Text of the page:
Provo, Utah, United States
    Our scene shop is right smack back stage (on Stage Left, to the back). You have to walk through it to go to changing rooms. We also have a big garage door, so they store some of the set outside. (when not in use)

    But, for a band concert at my junior high, they had a hard time fitting the vibraphone in, and they had to try a few doors, and pull it through a messy janitor's hall.
     
  10. CHScrew

    CHScrew Active Member

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    Location:
    north of Pittsburgh, PA
    We did somthing like this. We built a HUGE tree for "Children of Eden." When we put it onstage, We realised that it was so big you couldn't see the branches and leaves from anywhere behind 5th row in the house. Oh well, Nothing a saw's-all can't fix.
     
  11. Van

    Van CBMod CB Mods Premium Member

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    Occupation:
    Project Manager, Stagecraft Industries, Inc.
    Location:
    Portland, Or.
    One my other favorites, Working for a scenic company, years ago, building the opera Fauste. We built a series of walls that when assembled were 24' high. the project foreman insisted we put them together and stnad them up. On a Saturday ! In the Middle of Summer ! so we bring in 20 guys, spend the morning assembling, pinning, cabling, so right after lunch he wants to stand it up. We start lifting and pulling and pushing 16 guys lifting, 4 guys footting. Suddenly we stop. Looking up we have hit a Purlion in the ceiling. The old man says " Ok we're just gonna slide the wall 2 feet that way! " pointing in the direction of the guys on the backside of the flat. 2 more guys from the front, who were footing the thing run around back and everyone starts to pull. 'Course the wall was at something like a 70 degree angle, it's 110 degrees in the shop and we have been holding the flat up in the air for 15- 20 minutes now. We finnally clear the purlion. everyone cheers < more like grunts > and we start to push the unit further up. Wham ! wedges into the roof. the roof was only 23'-4" tall. Gordon want's his wall up. After finally realizing it's just not going to happen we lower it back down. As we all break for the day, I'm walking by the old guy and I hear him mutter to himself, " if only we had two more guys..... just two more."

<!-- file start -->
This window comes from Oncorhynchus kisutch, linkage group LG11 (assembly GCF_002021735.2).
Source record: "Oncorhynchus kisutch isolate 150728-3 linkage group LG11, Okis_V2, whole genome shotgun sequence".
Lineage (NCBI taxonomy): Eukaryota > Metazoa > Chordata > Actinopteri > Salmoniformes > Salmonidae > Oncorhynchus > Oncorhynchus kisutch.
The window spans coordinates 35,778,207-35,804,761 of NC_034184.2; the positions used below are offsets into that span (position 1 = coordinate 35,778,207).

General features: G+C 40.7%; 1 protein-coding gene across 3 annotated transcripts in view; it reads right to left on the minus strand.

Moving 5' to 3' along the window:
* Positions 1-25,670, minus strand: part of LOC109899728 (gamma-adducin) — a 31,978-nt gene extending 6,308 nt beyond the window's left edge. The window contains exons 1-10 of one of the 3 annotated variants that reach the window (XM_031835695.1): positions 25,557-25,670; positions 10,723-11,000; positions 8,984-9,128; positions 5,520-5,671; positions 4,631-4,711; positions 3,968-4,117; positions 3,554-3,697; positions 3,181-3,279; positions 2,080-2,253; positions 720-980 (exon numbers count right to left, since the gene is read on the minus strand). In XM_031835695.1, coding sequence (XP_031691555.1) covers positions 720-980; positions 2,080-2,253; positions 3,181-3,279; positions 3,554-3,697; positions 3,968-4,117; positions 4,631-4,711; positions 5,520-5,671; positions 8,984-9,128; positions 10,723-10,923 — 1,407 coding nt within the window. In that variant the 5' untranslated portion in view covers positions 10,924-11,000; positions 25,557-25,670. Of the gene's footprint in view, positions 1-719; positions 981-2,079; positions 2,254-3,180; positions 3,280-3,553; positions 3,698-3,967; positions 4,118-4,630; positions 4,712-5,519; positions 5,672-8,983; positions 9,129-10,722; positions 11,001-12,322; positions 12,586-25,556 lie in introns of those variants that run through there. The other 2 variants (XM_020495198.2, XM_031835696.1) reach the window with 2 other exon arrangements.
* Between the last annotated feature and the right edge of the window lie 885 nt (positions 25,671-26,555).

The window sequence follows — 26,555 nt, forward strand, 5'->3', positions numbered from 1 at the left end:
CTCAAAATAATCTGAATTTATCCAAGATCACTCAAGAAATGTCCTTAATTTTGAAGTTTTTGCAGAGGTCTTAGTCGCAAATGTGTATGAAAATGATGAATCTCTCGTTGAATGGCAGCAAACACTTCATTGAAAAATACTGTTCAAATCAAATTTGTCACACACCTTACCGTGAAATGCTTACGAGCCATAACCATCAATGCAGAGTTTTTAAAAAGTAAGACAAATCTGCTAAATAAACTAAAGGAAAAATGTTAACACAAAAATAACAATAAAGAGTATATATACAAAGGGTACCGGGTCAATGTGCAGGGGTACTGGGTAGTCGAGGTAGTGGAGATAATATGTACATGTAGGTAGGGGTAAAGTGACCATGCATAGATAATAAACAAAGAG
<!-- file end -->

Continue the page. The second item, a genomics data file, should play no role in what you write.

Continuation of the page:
I don't know what those two guys would have done, but he was sure we could've stood it up then.
     
  12. curtg

    curtg Member

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    Location:
    Western Wisconsin, Chippewa Valley
    I always seem to get one item wrong. During the last show I forgot to measure the length of the freight elevator. It is 19.5' (we build in an old factory). My 24' Styrofoam beams had to be taken apart.
    I actually enjoy building sets that have to be packed in trailers and assembled onsite. It forces issues earlier in the process. My load-ins take half the time of other carpenters and casts and crews appreciate this.
    A Master Carpenter's most important tools are pencil and paper.
     
  13. leistico

    leistico Member

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    All these sound familiar in one aspect or another. My own tale:

    Last spring, I built the set for a community theatre production of "Stalag 17". Our theatre is an old community center, i.e. big open hall with horrendous acoustics, a 13' deep stage (with lots of configurable thrust space) with no wingspace or backstage to speak of (upstage is the back wall of the building), so all the building takes place either in the house--a big open area where we can seat up to 250 on a flat VCT floor in stacking chairs--or in an enclosed patio, with doors into the side of the house 30" by 6'8 high. I fabricated bunks, z-frame doors, table, chairs, everything but flats out of scavenged, cleaned, well-inspected shipping pallets, for that "God, but that's depressing" look. The bunks were my "pride pieces", looking very like the researched pieces from WWII. I figured 30 inches of width by 72 inches long would be good sizes for people to lay on, and the double bunks were 54 inches tall, with triple bunks 78 inches tall.

    They were built on the patio.

    Can ya see the problems?

    After removing the doors from the hinges, banging a bit on the metal frames, shaving bits with the circ. saw and careful navigation with the realization we couldn't lift the triples up more than one inch to make it through, we got the bunks inside.

    Since then, I build indoors, and just take extra care and time to clean up. If I make a mess or break something, I'm the one who has to fix it, because as "facility engineer", I maintain the stage lights, the sound systems, the stage risers, the inventory, the plumbing, the HVAC, the electrical, the structure, the parking lot, the paint on the outside of the building, etc...